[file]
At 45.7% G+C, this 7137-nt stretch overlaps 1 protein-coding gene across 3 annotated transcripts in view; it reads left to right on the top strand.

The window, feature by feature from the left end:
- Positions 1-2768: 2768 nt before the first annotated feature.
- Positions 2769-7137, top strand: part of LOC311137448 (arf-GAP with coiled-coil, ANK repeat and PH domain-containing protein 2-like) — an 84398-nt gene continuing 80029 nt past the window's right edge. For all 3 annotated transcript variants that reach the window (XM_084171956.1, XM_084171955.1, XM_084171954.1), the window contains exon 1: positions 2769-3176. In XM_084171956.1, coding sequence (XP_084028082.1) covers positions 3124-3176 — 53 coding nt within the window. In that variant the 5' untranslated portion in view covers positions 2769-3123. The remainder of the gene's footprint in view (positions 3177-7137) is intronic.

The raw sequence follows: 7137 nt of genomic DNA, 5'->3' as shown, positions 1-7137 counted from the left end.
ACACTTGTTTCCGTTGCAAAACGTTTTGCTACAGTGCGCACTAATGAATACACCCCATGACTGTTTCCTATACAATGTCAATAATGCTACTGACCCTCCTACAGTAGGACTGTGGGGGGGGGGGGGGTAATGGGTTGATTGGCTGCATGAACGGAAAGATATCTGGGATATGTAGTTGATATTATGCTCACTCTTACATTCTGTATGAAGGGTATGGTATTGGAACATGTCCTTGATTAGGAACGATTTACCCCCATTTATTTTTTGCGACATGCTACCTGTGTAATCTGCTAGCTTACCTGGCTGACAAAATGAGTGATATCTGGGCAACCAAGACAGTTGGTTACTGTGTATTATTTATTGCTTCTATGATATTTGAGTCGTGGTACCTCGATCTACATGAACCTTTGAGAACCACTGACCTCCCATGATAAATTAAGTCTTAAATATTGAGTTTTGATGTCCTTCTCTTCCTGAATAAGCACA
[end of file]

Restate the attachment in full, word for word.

At 45.7% G+C, this 7137-nt stretch overlaps 1 protein-coding gene across 3 annotated transcripts in view; it reads left to right on the top strand.

The window, feature by feature from the left end:
- Positions 1-2768: 2768 nt before the first annotated feature.
- Positions 2769-7137, top strand: part of LOC311137448 (arf-GAP with coiled-coil, ANK repeat and PH domain-containing protein 2-like) — an 84398-nt gene continuing 80029 nt past the window's right edge. For all 3 annotated transcript variants that reach the window (XM_084171956.1, XM_084171955.1, XM_084171954.1), the window contains exon 1: positions 2769-3176. In XM_084171956.1, coding sequence (XP_084028082.1) covers positions 3124-3176 — 53 coding nt within the window. In that variant the 5' untranslated portion in view covers positions 2769-3123. The remainder of the gene's footprint in view (positions 3177-7137) is intronic.

The raw sequence follows: 7137 nt of genomic DNA, 5'->3' as shown, positions 1-7137 counted from the left end.
ACACTTGTTTCCGTTGCAAAACGTTTTGCTACAGTGCGCACTAATGAATACACCCCATGACTGTTTCCTATACAATGTCAATAATGCTACTGACCCTCCTACAGTAGGACTGTGGGGGGGGGGGGGGTAATGGGTTGATTGGCTGCATGAACGGAAAGATATCTGGGATATGTAGTTGATATTATGCTCACTCTTACATTCTGTATGAAGGGTATGGTATTGGAACATGTCCTTGATTAGGAACGATTTACCCCCATTTATTTTTTGCGACATGCTACCTGTGTAATCTGCTAGCTTACCTGGCTGACAAAATGAGTGATATCTGGGCAACCAAGACAGTTGGTTACTGTGTATTATTTATTGCTTCTATGATATTTGAGTCGTGGTACCTCGATCTACATGAACCTTTGAGAACCACTGACCTCCCATGATAAATTAAGTCTTAAATATTGAGTTTTGATGTCCTTCTCTTCCTGAATAAGCACA